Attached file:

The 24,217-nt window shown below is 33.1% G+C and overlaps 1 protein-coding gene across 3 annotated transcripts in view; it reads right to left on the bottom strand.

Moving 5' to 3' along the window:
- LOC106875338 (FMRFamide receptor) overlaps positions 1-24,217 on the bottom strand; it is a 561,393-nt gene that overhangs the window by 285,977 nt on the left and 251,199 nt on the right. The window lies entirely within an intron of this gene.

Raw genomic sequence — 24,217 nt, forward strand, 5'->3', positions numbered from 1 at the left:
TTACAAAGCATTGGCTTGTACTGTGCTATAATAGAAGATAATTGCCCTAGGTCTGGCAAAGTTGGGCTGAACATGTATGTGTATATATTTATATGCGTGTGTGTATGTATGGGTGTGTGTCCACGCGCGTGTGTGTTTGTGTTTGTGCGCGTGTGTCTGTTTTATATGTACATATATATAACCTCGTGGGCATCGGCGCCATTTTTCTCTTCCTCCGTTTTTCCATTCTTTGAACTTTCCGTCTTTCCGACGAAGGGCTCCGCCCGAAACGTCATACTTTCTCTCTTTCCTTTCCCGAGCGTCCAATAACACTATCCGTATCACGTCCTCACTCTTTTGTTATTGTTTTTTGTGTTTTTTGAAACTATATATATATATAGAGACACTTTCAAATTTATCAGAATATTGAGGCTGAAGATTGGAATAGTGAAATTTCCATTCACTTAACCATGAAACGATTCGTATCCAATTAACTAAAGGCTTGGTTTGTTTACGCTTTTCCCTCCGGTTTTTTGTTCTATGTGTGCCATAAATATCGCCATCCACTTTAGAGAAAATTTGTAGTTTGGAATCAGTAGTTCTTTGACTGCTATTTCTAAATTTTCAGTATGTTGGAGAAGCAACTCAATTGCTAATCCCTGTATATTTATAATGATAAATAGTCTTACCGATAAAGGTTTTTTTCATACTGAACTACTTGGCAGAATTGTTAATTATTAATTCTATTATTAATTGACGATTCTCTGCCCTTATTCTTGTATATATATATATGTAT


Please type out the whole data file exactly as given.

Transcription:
The 24,217-nt window shown below is 33.1% G+C and overlaps 1 protein-coding gene across 3 annotated transcripts in view; it reads right to left on the bottom strand.

Moving 5' to 3' along the window:
- LOC106875338 (FMRFamide receptor) overlaps positions 1-24,217 on the bottom strand; it is a 561,393-nt gene that overhangs the window by 285,977 nt on the left and 251,199 nt on the right. The window lies entirely within an intron of this gene.

Raw genomic sequence — 24,217 nt, forward strand, 5'->3', positions numbered from 1 at the left:
TTACAAAGCATTGGCTTGTACTGTGCTATAATAGAAGATAATTGCCCTAGGTCTGGCAAAGTTGGGCTGAACATGTATGTGTATATATTTATATGCGTGTGTGTATGTATGGGTGTGTGTCCACGCGCGTGTGTGTTTGTGTTTGTGCGCGTGTGTCTGTTTTATATGTACATATATATAACCTCGTGGGCATCGGCGCCATTTTTCTCTTCCTCCGTTTTTCCATTCTTTGAACTTTCCGTCTTTCCGACGAAGGGCTCCGCCCGAAACGTCATACTTTCTCTCTTTCCTTTCCCGAGCGTCCAATAACACTATCCGTATCACGTCCTCACTCTTTTGTTATTGTTTTTTGTGTTTTTTGAAACTATATATATATATAGAGACACTTTCAAATTTATCAGAATATTGAGGCTGAAGATTGGAATAGTGAAATTTCCATTCACTTAACCATGAAACGATTCGTATCCAATTAACTAAAGGCTTGGTTTGTTTACGCTTTTCCCTCCGGTTTTTTGTTCTATGTGTGCCATAAATATCGCCATCCACTTTAGAGAAAATTTGTAGTTTGGAATCAGTAGTTCTTTGACTGCTATTTCTAAATTTTCAGTATGTTGGAGAAGCAACTCAATTGCTAATCCCTGTATATTTATAATGATAAATAGTCTTACCGATAAAGGTTTTTTTCATACTGAACTACTTGGCAGAATTGTTAATTATTAATTCTATTATTAATTGACGATTCTCTGCCCTTATTCTTGTATATATATATATGTAT